Q. A couple of months ago I bought a seven-year-old 15hh part-Thoroughbred mare for general work – hacking, schooling, a little jumping and the odd summer show. She is perfect in every way and we’ve had a lot of fun togther in the short time I’ve owned her.

The only problem is, she is virtually impossible to catch. She goes out for about six hours a day with her Shetland companion and then I bring both of them in at night.

I catch my Shetland first and then go back for her. I have tried carrying a bucket of feed and getting friends to help me but it still takes, on average, up to an hour to catch her. It seems like she is laughing at me.

I’m not sure whether she did this with her previous owners. Could it be that I’m doing something wrong?

A. To start with, make sure your horse is in good health and that she’s in no pain or discomfort which may cause her to be difficult to catch.

Partition off the field and turn your two horses out in a smaller area, giving your mare less room to run away. The easiest way to do this is to use electric fencing. This means you can move thesmaller paddock around the field so it doesn’t poach.

Then try one (or all) of the following methods to re-educate your horse into being caught.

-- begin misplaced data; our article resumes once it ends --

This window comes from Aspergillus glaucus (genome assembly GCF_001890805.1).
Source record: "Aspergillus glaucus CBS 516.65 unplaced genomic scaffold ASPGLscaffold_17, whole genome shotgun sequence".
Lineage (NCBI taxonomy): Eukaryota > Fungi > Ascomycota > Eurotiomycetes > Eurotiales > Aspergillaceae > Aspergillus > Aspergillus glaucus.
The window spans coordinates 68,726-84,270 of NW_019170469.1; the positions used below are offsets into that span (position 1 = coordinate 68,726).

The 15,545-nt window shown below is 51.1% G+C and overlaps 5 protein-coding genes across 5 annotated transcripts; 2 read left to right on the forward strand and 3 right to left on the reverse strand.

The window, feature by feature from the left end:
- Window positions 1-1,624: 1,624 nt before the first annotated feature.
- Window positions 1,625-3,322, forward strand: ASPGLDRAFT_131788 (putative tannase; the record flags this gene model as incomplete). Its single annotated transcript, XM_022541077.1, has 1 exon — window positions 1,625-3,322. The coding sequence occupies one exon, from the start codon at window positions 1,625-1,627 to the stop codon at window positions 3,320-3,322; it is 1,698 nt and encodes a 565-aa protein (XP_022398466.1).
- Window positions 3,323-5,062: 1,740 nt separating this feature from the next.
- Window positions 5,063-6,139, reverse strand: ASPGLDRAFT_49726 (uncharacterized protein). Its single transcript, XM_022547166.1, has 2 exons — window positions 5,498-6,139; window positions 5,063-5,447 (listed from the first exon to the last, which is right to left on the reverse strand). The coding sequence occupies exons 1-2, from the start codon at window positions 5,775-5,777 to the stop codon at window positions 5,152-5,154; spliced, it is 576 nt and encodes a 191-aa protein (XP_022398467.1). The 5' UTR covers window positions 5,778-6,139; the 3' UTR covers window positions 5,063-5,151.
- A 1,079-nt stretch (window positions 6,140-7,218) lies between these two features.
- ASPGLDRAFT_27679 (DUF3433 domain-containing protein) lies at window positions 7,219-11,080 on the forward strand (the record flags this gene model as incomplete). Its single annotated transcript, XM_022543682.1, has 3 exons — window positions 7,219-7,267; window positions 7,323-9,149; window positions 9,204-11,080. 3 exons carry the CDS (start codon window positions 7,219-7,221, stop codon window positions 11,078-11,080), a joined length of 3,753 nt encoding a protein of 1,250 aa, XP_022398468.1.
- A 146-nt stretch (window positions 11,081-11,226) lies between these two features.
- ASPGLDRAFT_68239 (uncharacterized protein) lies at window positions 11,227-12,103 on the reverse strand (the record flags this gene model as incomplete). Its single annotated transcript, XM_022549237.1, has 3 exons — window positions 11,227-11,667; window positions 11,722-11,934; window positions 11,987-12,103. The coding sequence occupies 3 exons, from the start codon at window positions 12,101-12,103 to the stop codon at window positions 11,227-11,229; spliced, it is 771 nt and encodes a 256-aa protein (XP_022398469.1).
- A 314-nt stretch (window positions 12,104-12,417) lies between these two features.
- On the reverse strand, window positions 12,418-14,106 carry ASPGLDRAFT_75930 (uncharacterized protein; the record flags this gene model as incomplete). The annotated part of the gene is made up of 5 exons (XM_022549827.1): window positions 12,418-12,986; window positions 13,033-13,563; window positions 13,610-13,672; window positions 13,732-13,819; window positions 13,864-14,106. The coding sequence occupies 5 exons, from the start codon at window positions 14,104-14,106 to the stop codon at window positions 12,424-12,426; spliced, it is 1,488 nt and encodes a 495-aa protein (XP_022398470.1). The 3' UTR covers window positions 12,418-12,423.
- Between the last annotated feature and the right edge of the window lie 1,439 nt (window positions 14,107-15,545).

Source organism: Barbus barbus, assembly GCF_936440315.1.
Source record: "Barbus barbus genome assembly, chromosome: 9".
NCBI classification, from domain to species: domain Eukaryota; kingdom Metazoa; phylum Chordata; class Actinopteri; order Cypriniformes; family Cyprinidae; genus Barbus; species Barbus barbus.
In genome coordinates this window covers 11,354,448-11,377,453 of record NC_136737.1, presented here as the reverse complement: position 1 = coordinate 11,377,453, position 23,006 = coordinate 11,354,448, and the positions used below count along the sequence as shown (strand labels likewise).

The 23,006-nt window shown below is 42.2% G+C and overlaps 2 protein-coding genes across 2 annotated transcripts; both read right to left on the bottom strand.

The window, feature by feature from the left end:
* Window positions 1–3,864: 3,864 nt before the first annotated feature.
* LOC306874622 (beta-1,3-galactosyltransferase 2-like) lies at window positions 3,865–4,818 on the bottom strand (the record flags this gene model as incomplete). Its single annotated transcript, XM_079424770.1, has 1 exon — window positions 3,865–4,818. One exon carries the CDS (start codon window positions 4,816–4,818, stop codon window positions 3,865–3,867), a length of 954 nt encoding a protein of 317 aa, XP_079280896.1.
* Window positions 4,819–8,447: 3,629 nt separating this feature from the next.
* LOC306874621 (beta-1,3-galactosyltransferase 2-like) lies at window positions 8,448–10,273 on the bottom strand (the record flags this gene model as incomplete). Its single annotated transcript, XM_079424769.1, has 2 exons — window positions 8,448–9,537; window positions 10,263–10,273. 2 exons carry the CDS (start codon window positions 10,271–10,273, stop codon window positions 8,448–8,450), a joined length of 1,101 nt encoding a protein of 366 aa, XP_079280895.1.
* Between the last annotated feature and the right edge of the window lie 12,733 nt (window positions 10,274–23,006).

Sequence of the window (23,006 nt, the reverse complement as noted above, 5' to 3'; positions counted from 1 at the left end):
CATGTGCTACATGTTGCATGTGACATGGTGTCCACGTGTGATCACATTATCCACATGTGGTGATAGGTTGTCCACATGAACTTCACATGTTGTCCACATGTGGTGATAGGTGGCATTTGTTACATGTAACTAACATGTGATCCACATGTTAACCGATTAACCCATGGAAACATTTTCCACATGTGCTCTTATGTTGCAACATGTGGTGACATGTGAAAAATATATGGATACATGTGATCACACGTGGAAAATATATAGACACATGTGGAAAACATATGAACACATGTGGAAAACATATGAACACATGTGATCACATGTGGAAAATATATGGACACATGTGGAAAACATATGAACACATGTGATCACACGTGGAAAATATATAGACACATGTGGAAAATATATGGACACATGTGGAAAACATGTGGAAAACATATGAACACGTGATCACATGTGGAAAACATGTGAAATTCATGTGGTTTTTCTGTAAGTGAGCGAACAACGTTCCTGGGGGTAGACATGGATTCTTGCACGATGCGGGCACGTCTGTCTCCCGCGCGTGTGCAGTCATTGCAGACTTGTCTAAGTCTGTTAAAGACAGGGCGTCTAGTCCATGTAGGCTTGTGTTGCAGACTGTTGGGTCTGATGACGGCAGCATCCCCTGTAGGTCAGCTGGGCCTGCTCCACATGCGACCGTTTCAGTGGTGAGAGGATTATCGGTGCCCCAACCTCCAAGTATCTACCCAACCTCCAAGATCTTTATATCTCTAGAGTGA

Remember that every horse is an individual, so what will work with one horse may not necessarily work with another.

Probably the only time we go into our horse’s field is to fetch him in to ride, groom or do something else with him.

So what we have to do is change the expectation of our horse when he sees us come into the field. Settime aside to re-school your horse. Look on it the same way as riding lessons – they’re important and you need to make time for them.

Walk into the smaller paddock and straight back out again. Do this several times. Do not touch your horseseven if they come up to you. Then, walk in and drop pieces of apple or carrot on the ground and walk out.

If you do this often enough your horses may be inquisitive enough to approach you – but still do not touch them.

This is changing their expectation of seeing you enter their field. Then, when you have time to spare, take a book, a bucket and some carrots and apples. Drop the apples on the ground as usual then turn the bucket upside down, sit on it and start reading your book.

Remember, you are changing habits and you have to change the horse’s perception about what he thinks is going to happen. Keep him guessing!

So, let the horses approach you and totally ignore them. You should find that, before long, curiosity will get the better of them and they will come up to have a look at what you’re doing. The first few times this happens, do not touch the horses.

Then, slowly stroke the horses once before taking your hand away. As time passes you’ll be able to do this more. In time this will build up the relationship and confidence with you and your horses.